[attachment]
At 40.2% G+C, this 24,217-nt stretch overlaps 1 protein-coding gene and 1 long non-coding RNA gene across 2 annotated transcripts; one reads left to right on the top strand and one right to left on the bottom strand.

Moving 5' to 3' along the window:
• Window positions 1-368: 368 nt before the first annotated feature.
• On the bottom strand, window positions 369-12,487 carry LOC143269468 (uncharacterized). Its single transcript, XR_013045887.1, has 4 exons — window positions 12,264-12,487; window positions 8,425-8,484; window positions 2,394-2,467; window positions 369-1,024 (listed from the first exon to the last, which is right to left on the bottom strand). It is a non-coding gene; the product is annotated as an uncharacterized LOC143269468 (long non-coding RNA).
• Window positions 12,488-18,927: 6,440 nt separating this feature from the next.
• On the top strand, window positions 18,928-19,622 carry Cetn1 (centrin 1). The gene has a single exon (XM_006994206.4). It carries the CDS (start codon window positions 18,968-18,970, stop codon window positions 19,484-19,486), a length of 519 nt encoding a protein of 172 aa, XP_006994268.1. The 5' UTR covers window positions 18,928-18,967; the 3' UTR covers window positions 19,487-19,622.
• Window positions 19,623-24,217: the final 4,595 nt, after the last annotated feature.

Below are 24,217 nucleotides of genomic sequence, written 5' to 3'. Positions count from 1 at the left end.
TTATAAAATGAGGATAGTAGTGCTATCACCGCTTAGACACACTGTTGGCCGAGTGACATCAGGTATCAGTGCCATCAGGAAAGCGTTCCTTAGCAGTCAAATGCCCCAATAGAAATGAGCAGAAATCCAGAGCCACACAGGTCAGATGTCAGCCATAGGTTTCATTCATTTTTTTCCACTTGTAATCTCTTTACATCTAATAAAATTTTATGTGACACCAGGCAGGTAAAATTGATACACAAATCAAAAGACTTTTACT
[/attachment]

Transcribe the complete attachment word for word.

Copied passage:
At 40.2% G+C, this 24,217-nt stretch overlaps 1 protein-coding gene and 1 long non-coding RNA gene across 2 annotated transcripts; one reads left to right on the top strand and one right to left on the bottom strand.

Moving 5' to 3' along the window:
• Window positions 1-368: 368 nt before the first annotated feature.
• On the bottom strand, window positions 369-12,487 carry LOC143269468 (uncharacterized). Its single transcript, XR_013045887.1, has 4 exons — window positions 12,264-12,487; window positions 8,425-8,484; window positions 2,394-2,467; window positions 369-1,024 (listed from the first exon to the last, which is right to left on the bottom strand). It is a non-coding gene; the product is annotated as an uncharacterized LOC143269468 (long non-coding RNA).
• Window positions 12,488-18,927: 6,440 nt separating this feature from the next.
• On the top strand, window positions 18,928-19,622 carry Cetn1 (centrin 1). The gene has a single exon (XM_006994206.4). It carries the CDS (start codon window positions 18,968-18,970, stop codon window positions 19,484-19,486), a length of 519 nt encoding a protein of 172 aa, XP_006994268.1. The 5' UTR covers window positions 18,928-18,967; the 3' UTR covers window positions 19,487-19,622.
• Window positions 19,623-24,217: the final 4,595 nt, after the last annotated feature.

Below are 24,217 nucleotides of genomic sequence, written 5' to 3'. Positions count from 1 at the left end.
TTATAAAATGAGGATAGTAGTGCTATCACCGCTTAGACACACTGTTGGCCGAGTGACATCAGGTATCAGTGCCATCAGGAAAGCGTTCCTTAGCAGTCAAATGCCCCAATAGAAATGAGCAGAAATCCAGAGCCACACAGGTCAGATGTCAGCCATAGGTTTCATTCATTTTTTTCCACTTGTAATCTCTTTACATCTAATAAAATTTTATGTGACACCAGGCAGGTAAAATTGATACACAAATCAAAAGACTTTTACT